3 Being a typical, upscale advisor client adds significantly to expected longevity, even before considering health status. The Money's Worth measure We can use this mortality data to develop a buyer's evaluation of annuity pricing by applying what is known as a "Money's Worth" measure. Over the past 20 years, economists in the U.S. and U.K. have used this measure to evaluate annuity pricing. For a given annuity, the Money's Worth is the present value of annuity payments over the expected remaining lifetime divided by the annuity purchase price. If the interest rate used in the present-value calculation reflects yields on bond investments an individual could purchase, the Money's Worth ratio can be thought of as a comparison of bonds versus SPIAs. However, this measure understates the value SPIAs provide, because it does not include the extra value provided in the form of longevity insurance. The interest rates that researchers have used in present-value calculations have typically been longterm government bond rates, to match the expected duration of annuity payments. Remaining lifetimes have been based on the type of analysis outlined above for those who purchase annuities rather than for the general population. We might expect the Money's Worth ratio to be less than 1, because insurers need to earn margins for risk and profit. This 2011 paper by Professor Ian Tonks of Bath University summarized findings from numerous studies in many countries and, for SPIAs that pay a fixed amount each year, reported Money's Worth ratios ranging from 0.89 to 1.00, with clustering in the 0.97 range. Tonks concluded that, based on the small margins, annuities provide attractive values for purchasers even before considering the added value of longevity insurance. Unfortunately, virtually all the studies on Money's Worth ratios predate the low-interest-rate environment we have experienced since the Great Recession, so updates are needed. Updated Money s Worth data In the chart below, I have provided a Money's Worth calculation, updated to current conditions, based on level-payment annuities for 65-year-old males and females with rates from Income Solutions, an annuity-shopping service that sells direct via Vanguard. I used level-payment SPIAs because these are more popular products than SPIAs with payments that step up by a set percentage each year or SPIAs that provide payments that adjust based on actual inflation. For an interest rate, I used the 20-year Treasury, which yielded 3.23% in late April 2014, and also included a separate analysis where I added the 15+-year corporate spread (increasing the yield up to 4.79%) to recognize that investors may be able to obtain more attractive fixed-income yields than Treasurys offer. I've also included a rough estimate of a current U.K. Money's Worth ratio, based on the payout rate differentials cited at the beginning of this article. (The male/female Money's Worth differential for the U.K. reflects uniform annuity rates for males and females an EU requirement though expected mortality differs. The gender-distinct rates used for this analysis apply in the U.S. except under federally regulated programs.) Page 3, 2015 Advisor Perspectives, Inc. All rights reserved.
4 Annuity Money's Worth Calculations per $100,000 invested Gender and purchase age Male 65 Male 65 Female 65 Female 65 Monthly SPIA payment $ $ $ $ Interest rate 3.23% 4.79% 3.23% 4.79% Life expectancy Money's Worth Money's Worth (U.K. est.) Sources: Income Solutions, St. Louis Fed FRED, SOA, Author's calculations Based on this limited evidence, it appears that SPIA rates are very attractive in the U.S. compared to bonds. This is the case even after adding a substantial spread margin to the Treasury yields. This result agrees with other research that has evaluated SPIAs versus bonds by comparing retirement outcomes (see my June 2012 article in Advisor Perspectives). The estimated rates for the U.K. are more in line with the historical ratios reported by Ian Tonks. SPIAs in the U.K. offer good value, but SPIAs in the U.S. offer excellent value. Arguments against SPIAs Despite this good news for SPIAs, it's no secret that the product is not very popular in the U.S. It's worth considering my research in light of the most common arguments against purchasing SPIAs. It's better to wait until rates rise before purchasing a SPIA. It is likely that interest rates will be higher in a few years, and SPIA rates will be more attractive then. The problem with this argument is that the long end of the yield curve, which is incorporated in current SPIA pricing, already reflects the market expectation for future rate increases. If waiting were to be a winning strategy, rates would have to increase by more than the market already expects. Parking money at near-zero short-term rates while waiting for rates to increase involves a sacrifice that that will not be recovered unless future rate increases exceed market expectations. Purchasing a SPIA risks a loss to heirs in the event of an early death. This argument may not hold up if one also considers the expense side of the retirement equation. If a SPIA is purchased to provide income for basic living expenses not covered by Social Security or pensions, those expenses will end at death at the same time the SPIA income stops. So the SPIA actually reduces risk by Page 4, 2015 Advisor Perspectives, Inc. All rights reserved.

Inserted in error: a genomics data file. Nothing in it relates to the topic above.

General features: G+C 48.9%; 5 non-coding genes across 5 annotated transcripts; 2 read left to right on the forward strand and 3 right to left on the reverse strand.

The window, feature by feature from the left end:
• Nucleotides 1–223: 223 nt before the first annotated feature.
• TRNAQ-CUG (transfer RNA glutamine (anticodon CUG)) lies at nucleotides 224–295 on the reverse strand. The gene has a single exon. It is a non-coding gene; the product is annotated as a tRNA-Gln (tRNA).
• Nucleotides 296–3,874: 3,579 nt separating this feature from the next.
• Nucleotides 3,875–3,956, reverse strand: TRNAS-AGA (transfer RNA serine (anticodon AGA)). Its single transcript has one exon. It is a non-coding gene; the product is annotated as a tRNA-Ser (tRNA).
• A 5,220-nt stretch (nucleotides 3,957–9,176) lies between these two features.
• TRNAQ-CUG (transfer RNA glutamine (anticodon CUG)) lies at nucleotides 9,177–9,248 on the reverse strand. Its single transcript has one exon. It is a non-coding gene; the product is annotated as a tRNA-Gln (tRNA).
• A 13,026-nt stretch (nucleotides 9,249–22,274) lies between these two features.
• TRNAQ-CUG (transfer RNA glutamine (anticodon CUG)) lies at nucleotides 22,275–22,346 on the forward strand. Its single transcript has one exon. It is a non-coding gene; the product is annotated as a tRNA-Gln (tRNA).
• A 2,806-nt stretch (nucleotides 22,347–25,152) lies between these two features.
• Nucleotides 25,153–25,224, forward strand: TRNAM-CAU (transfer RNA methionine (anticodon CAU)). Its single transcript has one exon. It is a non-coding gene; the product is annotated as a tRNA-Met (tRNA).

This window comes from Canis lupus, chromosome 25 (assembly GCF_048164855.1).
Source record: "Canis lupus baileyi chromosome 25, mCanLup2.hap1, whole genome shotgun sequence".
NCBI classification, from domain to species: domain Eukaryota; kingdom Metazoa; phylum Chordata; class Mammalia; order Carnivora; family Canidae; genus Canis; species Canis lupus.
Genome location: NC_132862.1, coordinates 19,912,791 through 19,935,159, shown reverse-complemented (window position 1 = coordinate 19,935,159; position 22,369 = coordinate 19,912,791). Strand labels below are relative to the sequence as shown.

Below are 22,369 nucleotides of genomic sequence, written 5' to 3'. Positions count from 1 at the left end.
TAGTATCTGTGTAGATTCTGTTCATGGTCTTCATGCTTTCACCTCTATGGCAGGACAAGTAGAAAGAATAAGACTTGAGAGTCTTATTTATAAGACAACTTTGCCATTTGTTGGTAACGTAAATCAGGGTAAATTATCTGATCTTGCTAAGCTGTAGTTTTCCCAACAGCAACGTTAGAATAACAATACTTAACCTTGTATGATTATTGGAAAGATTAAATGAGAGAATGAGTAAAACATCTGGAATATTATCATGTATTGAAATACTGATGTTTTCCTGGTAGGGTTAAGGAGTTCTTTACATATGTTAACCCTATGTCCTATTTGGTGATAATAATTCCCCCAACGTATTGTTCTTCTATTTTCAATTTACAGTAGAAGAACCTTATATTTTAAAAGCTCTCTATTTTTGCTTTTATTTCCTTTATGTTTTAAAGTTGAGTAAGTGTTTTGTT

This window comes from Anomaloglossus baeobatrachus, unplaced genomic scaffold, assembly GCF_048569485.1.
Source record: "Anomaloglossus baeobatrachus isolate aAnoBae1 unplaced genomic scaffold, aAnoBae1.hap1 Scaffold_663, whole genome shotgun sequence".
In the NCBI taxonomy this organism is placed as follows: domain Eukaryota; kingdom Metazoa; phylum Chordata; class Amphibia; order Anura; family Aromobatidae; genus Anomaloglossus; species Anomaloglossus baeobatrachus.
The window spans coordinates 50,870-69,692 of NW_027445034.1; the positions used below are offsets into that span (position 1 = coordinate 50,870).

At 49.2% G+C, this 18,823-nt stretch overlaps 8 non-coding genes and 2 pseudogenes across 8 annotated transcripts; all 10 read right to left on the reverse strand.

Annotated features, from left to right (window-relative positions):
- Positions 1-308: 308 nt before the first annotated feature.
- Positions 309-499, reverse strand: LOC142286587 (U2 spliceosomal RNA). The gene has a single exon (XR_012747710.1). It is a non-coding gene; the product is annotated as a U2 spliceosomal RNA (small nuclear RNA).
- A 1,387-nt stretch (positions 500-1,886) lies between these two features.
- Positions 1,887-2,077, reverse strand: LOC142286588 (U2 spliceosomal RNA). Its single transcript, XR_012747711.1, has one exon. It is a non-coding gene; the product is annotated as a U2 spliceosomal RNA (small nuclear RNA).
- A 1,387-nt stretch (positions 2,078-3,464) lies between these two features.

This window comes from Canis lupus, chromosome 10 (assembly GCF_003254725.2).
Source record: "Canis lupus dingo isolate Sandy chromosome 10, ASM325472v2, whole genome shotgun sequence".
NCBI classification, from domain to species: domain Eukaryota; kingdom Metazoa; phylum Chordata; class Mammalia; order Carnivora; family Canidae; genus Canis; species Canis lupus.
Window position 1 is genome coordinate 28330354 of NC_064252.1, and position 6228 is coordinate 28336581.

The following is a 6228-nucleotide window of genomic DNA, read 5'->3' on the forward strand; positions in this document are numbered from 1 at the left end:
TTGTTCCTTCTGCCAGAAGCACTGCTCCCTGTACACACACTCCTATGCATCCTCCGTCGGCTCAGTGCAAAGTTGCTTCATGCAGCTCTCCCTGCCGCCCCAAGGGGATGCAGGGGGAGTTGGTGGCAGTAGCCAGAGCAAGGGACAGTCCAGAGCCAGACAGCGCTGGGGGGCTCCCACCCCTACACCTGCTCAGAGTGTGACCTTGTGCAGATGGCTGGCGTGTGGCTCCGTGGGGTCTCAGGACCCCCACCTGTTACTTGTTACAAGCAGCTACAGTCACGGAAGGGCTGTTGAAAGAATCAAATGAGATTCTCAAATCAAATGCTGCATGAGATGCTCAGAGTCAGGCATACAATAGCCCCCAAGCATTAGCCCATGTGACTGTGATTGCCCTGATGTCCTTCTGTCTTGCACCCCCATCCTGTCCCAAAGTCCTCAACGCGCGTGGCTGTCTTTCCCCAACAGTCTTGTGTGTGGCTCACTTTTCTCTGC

5 matching basic living expenses regardless of the length of life. This particular anti-spia bias reflects a narrow-framing behavioral bias. Broadening the framing to include retirement expenses clarifies the picture. Purchasing a SPIA results in a loss of flexibility. Again, if the SPIA is purchased to provide income for basic living expenses, one does not actually have the flexibility to forgo basic food and shelter expenses. So the flexibility one holds onto by living off savings may be an illusion. Purchasing a SPIA reduces expected bequest values. Most retirees hold mixed allocations of bonds and stocks. If SPIAs are substituted for bonds in the allocation, there is no loss of expected bequest if the Money's Worth ratio, based on current bond investment opportunities, is 1 or greater. A Money's Worth Ratio of 1 means that an individual will achieve the same investment outcome from SPIAs and bonds if one lives to life expectancy. Other behavioral biases may get in the way of fairly assessing the benefits offered by SPIAs. These include overconfidence about investment prowess, problems understanding economically equivalent asset-income tradeoffs, reluctance to trade savings for an income stream and the framing issue mentioned above. Advisors can help clients overcome these biases, assuming, of course, that they are not afflicted with the same biases themselves. Joe Tomlinson, an actuary and financial planner, is managing director of Tomlinson Financial Planning, LLC in Greenville, Maine. His practice focuses on retirement planning. He also does research and writing on financial planning and investment topics. Page 5, 2015 Advisor Perspectives, Inc. All rights reserved.